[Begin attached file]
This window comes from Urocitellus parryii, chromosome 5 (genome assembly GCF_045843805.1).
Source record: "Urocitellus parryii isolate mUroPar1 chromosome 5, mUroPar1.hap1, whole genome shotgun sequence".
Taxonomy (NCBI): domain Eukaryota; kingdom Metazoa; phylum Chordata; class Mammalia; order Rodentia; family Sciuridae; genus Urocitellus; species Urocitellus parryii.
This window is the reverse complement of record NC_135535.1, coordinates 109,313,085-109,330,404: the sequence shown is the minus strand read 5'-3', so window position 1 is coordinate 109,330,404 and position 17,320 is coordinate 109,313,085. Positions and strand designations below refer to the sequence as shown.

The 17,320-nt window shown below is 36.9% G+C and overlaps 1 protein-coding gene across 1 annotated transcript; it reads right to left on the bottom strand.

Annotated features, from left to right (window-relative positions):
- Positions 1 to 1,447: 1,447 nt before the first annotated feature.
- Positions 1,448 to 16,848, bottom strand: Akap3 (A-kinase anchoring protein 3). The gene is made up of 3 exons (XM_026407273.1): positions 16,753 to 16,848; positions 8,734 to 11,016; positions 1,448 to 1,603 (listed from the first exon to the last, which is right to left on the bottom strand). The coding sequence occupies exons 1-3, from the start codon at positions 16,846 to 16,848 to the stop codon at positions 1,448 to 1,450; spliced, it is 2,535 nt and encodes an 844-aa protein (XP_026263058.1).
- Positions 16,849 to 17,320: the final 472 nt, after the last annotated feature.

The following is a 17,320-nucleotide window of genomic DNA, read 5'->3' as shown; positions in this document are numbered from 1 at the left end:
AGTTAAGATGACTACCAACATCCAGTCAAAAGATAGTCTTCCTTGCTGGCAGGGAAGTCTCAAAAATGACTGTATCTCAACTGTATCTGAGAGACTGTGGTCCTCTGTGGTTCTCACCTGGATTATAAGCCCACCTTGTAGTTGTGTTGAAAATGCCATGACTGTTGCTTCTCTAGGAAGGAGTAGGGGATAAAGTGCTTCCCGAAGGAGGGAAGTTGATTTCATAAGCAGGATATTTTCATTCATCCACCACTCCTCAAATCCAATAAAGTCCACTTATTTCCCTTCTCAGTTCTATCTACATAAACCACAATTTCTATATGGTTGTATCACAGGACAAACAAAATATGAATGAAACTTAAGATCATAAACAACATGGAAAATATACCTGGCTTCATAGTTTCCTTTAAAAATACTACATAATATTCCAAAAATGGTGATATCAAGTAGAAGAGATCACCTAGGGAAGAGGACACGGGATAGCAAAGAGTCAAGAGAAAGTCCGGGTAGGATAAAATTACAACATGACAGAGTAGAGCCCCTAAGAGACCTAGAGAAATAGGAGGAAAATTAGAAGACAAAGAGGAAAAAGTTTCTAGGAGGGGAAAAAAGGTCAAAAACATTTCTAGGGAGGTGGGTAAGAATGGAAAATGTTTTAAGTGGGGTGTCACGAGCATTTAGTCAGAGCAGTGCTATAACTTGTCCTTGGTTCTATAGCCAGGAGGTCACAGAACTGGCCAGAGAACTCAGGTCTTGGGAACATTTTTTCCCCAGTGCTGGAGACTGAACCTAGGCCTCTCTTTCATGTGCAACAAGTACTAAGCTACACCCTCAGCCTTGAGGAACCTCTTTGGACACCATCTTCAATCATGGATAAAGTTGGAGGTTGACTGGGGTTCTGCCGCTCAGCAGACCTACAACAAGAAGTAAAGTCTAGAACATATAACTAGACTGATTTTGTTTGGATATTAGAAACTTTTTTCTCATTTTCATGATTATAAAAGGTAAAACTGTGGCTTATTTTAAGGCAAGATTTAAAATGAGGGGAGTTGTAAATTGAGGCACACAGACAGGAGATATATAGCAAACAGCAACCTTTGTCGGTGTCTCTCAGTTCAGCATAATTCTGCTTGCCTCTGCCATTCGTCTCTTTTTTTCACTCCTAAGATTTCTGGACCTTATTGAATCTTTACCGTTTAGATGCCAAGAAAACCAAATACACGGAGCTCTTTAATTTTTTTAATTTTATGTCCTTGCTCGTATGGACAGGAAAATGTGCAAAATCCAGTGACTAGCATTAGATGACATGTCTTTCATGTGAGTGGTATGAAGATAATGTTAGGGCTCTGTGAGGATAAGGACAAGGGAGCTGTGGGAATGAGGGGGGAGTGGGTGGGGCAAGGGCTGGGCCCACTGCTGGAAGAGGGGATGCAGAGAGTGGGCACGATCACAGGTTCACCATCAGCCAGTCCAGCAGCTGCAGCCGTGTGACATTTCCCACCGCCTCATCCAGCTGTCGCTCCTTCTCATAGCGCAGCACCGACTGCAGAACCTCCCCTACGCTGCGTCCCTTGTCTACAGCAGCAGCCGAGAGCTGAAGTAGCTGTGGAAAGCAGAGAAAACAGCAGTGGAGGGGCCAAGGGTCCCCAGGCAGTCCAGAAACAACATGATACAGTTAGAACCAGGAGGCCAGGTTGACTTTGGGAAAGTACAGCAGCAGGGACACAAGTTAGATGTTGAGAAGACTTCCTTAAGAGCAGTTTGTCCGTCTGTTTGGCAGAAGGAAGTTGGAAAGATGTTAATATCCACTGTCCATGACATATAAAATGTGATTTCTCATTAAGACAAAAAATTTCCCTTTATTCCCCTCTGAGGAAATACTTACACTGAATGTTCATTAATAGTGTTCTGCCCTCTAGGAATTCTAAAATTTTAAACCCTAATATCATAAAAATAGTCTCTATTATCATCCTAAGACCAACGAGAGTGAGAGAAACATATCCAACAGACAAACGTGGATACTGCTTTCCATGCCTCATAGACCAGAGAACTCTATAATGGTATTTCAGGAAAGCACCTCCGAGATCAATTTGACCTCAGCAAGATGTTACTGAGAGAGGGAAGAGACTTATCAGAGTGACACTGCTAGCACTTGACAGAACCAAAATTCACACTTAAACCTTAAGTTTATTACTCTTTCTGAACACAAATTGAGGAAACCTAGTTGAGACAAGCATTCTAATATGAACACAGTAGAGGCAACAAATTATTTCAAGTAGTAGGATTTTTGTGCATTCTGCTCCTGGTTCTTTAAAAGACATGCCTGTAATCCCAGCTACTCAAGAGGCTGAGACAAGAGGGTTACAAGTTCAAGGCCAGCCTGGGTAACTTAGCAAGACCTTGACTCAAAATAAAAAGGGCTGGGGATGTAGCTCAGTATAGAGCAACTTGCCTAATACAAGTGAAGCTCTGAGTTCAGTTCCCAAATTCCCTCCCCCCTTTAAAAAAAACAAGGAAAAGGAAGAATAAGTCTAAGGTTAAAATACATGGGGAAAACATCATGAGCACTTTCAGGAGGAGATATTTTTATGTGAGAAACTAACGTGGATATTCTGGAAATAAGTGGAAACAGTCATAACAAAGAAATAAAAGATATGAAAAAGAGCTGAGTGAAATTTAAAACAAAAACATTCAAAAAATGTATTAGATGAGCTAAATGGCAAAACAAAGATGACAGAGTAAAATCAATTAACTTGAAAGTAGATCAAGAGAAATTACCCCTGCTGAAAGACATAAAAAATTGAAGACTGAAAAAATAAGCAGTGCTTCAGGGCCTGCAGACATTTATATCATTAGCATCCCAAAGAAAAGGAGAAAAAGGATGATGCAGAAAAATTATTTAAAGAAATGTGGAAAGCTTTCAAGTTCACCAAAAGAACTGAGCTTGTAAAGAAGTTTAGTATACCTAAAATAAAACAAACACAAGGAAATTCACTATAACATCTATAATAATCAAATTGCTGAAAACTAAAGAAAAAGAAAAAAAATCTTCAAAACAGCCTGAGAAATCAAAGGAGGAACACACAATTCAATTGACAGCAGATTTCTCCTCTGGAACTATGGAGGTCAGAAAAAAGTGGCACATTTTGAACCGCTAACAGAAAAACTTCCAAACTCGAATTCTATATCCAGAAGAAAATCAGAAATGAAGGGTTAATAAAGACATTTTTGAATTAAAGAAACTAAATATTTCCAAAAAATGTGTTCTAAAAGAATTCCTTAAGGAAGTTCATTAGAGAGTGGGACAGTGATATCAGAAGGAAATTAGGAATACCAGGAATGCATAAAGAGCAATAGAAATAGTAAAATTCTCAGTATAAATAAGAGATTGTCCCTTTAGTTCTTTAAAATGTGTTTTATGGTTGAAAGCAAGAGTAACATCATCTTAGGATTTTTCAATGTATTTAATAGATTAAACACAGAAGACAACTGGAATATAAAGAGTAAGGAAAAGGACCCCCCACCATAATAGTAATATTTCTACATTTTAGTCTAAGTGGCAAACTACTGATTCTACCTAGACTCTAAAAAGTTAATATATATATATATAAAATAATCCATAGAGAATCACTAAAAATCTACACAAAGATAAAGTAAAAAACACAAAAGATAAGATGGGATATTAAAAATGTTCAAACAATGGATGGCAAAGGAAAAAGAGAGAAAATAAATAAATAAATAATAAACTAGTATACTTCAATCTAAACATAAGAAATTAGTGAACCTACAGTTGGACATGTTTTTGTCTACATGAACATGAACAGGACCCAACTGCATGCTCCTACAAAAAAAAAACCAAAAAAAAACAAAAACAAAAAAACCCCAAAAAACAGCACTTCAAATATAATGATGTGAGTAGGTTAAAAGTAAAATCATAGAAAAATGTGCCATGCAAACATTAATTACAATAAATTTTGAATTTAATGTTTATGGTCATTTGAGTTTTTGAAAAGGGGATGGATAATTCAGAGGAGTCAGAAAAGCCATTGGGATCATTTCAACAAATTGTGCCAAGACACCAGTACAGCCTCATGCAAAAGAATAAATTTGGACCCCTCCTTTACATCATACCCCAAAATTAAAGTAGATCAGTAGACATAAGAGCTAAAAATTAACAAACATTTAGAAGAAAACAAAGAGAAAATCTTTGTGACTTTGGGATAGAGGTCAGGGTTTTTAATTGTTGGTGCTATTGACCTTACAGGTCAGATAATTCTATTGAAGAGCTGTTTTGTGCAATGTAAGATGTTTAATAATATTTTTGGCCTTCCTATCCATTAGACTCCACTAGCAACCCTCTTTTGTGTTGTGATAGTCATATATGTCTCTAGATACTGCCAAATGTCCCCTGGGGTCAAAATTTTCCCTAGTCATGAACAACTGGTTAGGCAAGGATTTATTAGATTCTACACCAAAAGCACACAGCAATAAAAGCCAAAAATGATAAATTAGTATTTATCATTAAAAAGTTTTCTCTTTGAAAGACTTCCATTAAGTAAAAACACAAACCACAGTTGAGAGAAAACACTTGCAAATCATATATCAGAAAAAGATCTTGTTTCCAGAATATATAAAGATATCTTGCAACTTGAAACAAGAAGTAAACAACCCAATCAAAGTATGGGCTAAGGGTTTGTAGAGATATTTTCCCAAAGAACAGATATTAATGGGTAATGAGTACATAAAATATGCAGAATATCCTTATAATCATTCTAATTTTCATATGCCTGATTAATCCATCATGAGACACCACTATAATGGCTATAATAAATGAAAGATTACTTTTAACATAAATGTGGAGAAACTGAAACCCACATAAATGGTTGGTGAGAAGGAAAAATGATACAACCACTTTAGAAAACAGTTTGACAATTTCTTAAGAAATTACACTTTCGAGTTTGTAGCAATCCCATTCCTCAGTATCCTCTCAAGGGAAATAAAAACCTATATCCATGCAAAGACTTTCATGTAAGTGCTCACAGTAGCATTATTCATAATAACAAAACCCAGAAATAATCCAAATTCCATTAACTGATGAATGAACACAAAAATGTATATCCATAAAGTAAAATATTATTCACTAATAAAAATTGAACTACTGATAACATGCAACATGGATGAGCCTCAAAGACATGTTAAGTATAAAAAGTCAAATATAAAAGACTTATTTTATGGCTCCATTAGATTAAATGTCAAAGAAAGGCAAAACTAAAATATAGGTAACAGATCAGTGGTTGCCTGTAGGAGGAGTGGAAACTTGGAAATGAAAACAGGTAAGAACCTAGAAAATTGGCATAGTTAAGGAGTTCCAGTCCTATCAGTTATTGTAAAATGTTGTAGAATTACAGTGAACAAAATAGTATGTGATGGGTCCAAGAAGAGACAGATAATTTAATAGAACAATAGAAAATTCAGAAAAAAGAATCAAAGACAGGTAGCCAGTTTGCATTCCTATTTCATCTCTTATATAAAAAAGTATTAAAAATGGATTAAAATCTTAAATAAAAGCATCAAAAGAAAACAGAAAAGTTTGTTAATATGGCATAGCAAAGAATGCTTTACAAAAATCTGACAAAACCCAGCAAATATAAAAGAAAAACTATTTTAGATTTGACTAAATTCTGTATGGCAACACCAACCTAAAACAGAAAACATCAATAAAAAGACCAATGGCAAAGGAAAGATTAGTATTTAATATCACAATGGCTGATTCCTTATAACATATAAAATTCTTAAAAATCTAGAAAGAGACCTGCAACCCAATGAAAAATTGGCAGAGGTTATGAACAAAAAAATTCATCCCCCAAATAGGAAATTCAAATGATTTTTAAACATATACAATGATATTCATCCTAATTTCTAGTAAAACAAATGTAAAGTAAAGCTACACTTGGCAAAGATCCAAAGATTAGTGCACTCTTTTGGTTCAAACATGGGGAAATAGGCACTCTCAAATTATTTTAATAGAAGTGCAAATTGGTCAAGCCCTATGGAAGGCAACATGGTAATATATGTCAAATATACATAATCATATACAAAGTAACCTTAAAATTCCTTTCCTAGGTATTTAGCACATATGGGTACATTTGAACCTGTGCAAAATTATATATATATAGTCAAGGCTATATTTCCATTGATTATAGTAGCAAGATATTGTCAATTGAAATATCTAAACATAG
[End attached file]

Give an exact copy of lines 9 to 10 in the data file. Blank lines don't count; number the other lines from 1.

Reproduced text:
- Positions 16,849 to 17,320: the final 472 nt, after the last annotated feature.

The following is a 17,320-nucleotide window of genomic DNA, read 5'->3' as shown; positions in this document are numbered from 1 at the left end: